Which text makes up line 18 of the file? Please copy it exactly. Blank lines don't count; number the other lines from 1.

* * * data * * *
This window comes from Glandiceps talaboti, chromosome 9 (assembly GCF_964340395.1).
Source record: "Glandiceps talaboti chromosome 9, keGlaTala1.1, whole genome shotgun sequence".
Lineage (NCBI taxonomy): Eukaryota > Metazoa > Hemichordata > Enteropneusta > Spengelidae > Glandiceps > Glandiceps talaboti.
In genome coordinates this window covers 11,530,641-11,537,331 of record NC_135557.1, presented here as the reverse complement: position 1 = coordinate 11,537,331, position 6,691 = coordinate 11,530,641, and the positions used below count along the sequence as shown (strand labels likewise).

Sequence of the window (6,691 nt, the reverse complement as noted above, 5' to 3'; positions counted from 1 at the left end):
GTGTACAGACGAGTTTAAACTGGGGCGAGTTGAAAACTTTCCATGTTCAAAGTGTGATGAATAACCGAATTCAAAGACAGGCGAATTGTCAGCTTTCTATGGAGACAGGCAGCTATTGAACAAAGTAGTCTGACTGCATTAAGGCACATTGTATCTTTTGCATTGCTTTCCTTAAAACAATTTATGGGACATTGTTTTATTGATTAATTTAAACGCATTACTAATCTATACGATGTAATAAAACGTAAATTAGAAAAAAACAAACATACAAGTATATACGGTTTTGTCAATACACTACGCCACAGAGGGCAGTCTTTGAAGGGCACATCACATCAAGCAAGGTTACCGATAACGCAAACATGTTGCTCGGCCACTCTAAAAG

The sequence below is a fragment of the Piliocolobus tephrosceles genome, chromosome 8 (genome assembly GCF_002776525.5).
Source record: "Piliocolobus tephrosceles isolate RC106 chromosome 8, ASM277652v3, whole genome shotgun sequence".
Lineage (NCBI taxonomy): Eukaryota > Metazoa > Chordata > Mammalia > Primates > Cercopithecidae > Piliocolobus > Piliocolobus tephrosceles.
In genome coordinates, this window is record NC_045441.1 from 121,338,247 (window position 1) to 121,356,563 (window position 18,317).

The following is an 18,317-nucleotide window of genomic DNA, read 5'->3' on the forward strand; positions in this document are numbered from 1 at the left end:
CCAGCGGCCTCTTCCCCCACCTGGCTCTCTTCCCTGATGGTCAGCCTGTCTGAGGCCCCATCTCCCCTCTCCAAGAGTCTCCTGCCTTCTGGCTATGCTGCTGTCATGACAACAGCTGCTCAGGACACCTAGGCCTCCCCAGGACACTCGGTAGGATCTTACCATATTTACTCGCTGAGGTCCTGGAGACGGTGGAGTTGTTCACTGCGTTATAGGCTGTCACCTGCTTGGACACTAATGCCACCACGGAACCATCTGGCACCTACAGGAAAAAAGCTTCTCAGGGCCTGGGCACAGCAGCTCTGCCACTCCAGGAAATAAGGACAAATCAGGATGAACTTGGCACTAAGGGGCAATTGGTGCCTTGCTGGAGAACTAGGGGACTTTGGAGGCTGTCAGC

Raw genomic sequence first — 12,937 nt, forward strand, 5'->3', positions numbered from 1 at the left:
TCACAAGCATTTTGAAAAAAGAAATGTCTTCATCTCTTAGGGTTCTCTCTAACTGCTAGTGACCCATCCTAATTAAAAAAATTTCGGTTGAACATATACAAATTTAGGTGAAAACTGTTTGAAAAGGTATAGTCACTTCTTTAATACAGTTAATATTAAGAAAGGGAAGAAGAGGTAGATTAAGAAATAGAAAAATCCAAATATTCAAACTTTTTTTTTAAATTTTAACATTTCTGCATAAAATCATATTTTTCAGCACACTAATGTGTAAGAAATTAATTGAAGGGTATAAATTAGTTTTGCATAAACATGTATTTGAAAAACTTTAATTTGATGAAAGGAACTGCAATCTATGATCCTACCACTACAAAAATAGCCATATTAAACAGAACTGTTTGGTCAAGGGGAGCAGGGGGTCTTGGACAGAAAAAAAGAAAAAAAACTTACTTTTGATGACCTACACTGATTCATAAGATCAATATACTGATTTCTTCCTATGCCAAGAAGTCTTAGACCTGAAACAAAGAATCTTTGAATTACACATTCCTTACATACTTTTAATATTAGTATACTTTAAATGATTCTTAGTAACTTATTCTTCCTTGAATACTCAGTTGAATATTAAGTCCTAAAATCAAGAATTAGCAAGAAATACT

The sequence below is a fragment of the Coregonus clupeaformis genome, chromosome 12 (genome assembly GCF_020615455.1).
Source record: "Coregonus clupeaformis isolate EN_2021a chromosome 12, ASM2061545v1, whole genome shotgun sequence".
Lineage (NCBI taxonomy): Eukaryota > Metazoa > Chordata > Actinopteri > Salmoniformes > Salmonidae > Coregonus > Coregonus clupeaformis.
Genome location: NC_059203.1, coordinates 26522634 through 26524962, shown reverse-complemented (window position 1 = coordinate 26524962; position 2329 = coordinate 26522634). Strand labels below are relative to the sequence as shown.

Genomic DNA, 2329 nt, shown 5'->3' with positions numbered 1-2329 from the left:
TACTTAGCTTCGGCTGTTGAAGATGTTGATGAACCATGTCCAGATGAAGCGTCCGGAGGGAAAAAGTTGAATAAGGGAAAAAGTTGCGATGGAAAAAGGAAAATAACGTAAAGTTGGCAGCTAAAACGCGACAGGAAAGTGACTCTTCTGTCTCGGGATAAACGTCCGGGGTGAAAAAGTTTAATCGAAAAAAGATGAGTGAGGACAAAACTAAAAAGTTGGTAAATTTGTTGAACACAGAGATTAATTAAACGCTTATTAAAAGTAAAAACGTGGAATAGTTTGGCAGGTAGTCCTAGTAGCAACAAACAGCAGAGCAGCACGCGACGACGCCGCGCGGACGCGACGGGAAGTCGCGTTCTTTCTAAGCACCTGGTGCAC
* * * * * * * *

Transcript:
Genome location: NC_059203.1, coordinates 26522634 through 26524962, shown reverse-complemented (window position 1 = coordinate 26524962; position 2329 = coordinate 26522634). Strand labels below are relative to the sequence as shown.